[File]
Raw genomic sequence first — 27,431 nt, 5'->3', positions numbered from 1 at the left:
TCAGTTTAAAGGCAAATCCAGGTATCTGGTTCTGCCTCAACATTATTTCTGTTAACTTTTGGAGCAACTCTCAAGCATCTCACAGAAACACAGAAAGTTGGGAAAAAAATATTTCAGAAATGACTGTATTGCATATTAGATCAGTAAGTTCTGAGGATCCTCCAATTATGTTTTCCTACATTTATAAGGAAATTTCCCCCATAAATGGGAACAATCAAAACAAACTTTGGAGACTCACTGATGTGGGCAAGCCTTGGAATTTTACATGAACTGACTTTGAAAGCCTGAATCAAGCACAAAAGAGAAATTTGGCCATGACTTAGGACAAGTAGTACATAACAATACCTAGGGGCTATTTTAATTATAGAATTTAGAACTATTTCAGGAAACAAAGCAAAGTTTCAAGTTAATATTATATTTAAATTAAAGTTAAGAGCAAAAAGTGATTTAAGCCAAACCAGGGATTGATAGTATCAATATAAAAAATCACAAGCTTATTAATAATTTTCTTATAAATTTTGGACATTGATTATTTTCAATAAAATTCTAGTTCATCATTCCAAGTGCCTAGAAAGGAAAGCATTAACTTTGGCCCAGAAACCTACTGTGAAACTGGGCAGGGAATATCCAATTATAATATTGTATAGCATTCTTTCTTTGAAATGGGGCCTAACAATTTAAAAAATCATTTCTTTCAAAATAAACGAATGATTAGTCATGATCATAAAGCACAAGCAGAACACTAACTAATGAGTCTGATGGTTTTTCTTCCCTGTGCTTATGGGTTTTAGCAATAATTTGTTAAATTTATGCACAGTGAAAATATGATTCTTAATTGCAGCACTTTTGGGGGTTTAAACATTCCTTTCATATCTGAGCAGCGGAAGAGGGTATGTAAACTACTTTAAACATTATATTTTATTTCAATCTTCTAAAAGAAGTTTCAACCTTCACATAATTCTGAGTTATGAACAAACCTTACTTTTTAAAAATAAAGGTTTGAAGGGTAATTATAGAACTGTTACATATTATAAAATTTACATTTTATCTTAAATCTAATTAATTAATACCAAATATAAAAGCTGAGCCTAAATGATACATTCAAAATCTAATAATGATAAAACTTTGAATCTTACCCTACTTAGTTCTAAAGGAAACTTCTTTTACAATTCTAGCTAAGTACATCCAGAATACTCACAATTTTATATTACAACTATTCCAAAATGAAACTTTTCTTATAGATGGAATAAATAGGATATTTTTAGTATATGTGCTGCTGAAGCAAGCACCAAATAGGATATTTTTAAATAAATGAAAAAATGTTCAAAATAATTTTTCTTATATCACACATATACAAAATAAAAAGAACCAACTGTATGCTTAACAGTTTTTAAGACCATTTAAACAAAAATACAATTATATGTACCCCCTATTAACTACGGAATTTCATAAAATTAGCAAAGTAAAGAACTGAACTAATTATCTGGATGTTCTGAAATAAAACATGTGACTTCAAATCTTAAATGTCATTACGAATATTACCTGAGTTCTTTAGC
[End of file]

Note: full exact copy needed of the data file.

Raw genomic sequence first — 27,431 nt, 5'->3', positions numbered from 1 at the left:
TCAGTTTAAAGGCAAATCCAGGTATCTGGTTCTGCCTCAACATTATTTCTGTTAACTTTTGGAGCAACTCTCAAGCATCTCACAGAAACACAGAAAGTTGGGAAAAAAATATTTCAGAAATGACTGTATTGCATATTAGATCAGTAAGTTCTGAGGATCCTCCAATTATGTTTTCCTACATTTATAAGGAAATTTCCCCCATAAATGGGAACAATCAAAACAAACTTTGGAGACTCACTGATGTGGGCAAGCCTTGGAATTTTACATGAACTGACTTTGAAAGCCTGAATCAAGCACAAAAGAGAAATTTGGCCATGACTTAGGACAAGTAGTACATAACAATACCTAGGGGCTATTTTAATTATAGAATTTAGAACTATTTCAGGAAACAAAGCAAAGTTTCAAGTTAATATTATATTTAAATTAAAGTTAAGAGCAAAAAGTGATTTAAGCCAAACCAGGGATTGATAGTATCAATATAAAAAATCACAAGCTTATTAATAATTTTCTTATAAATTTTGGACATTGATTATTTTCAATAAAATTCTAGTTCATCATTCCAAGTGCCTAGAAAGGAAAGCATTAACTTTGGCCCAGAAACCTACTGTGAAACTGGGCAGGGAATATCCAATTATAATATTGTATAGCATTCTTTCTTTGAAATGGGGCCTAACAATTTAAAAAATCATTTCTTTCAAAATAAACGAATGATTAGTCATGATCATAAAGCACAAGCAGAACACTAACTAATGAGTCTGATGGTTTTTCTTCCCTGTGCTTATGGGTTTTAGCAATAATTTGTTAAATTTATGCACAGTGAAAATATGATTCTTAATTGCAGCACTTTTGGGGGTTTAAACATTCCTTTCATATCTGAGCAGCGGAAGAGGGTATGTAAACTACTTTAAACATTATATTTTATTTCAATCTTCTAAAAGAAGTTTCAACCTTCACATAATTCTGAGTTATGAACAAACCTTACTTTTTAAAAATAAAGGTTTGAAGGGTAATTATAGAACTGTTACATATTATAAAATTTACATTTTATCTTAAATCTAATTAATTAATACCAAATATAAAAGCTGAGCCTAAATGATACATTCAAAATCTAATAATGATAAAACTTTGAATCTTACCCTACTTAGTTCTAAAGGAAACTTCTTTTACAATTCTAGCTAAGTACATCCAGAATACTCACAATTTTATATTACAACTATTCCAAAATGAAACTTTTCTTATAGATGGAATAAATAGGATATTTTTAGTATATGTGCTGCTGAAGCAAGCACCAAATAGGATATTTTTAAATAAATGAAAAAATGTTCAAAATAATTTTTCTTATATCACACATATACAAAATAAAAAGAACCAACTGTATGCTTAACAGTTTTTAAGACCATTTAAACAAAAATACAATTATATGTACCCCCTATTAACTACGGAATTTCATAAAATTAGCAAAGTAAAGAACTGAACTAATTATCTGGATGTTCTGAAATAAAACATGTGACTTCAAATCTTAAATGTCATTACGAATATTACCTGAGTTCTTTAGC